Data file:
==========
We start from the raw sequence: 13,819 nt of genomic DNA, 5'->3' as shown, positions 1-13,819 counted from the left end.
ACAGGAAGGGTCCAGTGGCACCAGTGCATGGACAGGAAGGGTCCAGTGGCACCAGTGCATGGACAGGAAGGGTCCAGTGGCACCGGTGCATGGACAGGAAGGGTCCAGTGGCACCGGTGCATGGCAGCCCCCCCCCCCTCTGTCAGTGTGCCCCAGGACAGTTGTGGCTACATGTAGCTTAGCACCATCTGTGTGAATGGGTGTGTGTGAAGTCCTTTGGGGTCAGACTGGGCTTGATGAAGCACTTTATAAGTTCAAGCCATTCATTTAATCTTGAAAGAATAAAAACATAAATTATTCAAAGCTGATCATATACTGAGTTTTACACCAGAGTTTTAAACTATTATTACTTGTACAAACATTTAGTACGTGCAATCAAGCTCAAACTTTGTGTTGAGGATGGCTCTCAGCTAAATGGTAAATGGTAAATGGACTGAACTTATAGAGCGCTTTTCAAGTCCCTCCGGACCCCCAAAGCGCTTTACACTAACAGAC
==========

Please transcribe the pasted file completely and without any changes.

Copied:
We start from the raw sequence: 13,819 nt of genomic DNA, 5'->3' as shown, positions 1-13,819 counted from the left end.
ACAGGAAGGGTCCAGTGGCACCAGTGCATGGACAGGAAGGGTCCAGTGGCACCAGTGCATGGACAGGAAGGGTCCAGTGGCACCGGTGCATGGACAGGAAGGGTCCAGTGGCACCGGTGCATGGCAGCCCCCCCCCCCTCTGTCAGTGTGCCCCAGGACAGTTGTGGCTACATGTAGCTTAGCACCATCTGTGTGAATGGGTGTGTGTGAAGTCCTTTGGGGTCAGACTGGGCTTGATGAAGCACTTTATAAGTTCAAGCCATTCATTTAATCTTGAAAGAATAAAAACATAAATTATTCAAAGCTGATCATATACTGAGTTTTACACCAGAGTTTTAAACTATTATTACTTGTACAAACATTTAGTACGTGCAATCAAGCTCAAACTTTGTGTTGAGGATGGCTCTCAGCTAAATGGTAAATGGTAAATGGACTGAACTTATAGAGCGCTTTTCAAGTCCCTCCGGACCCCCAAAGCGCTTTACACTAACAGAC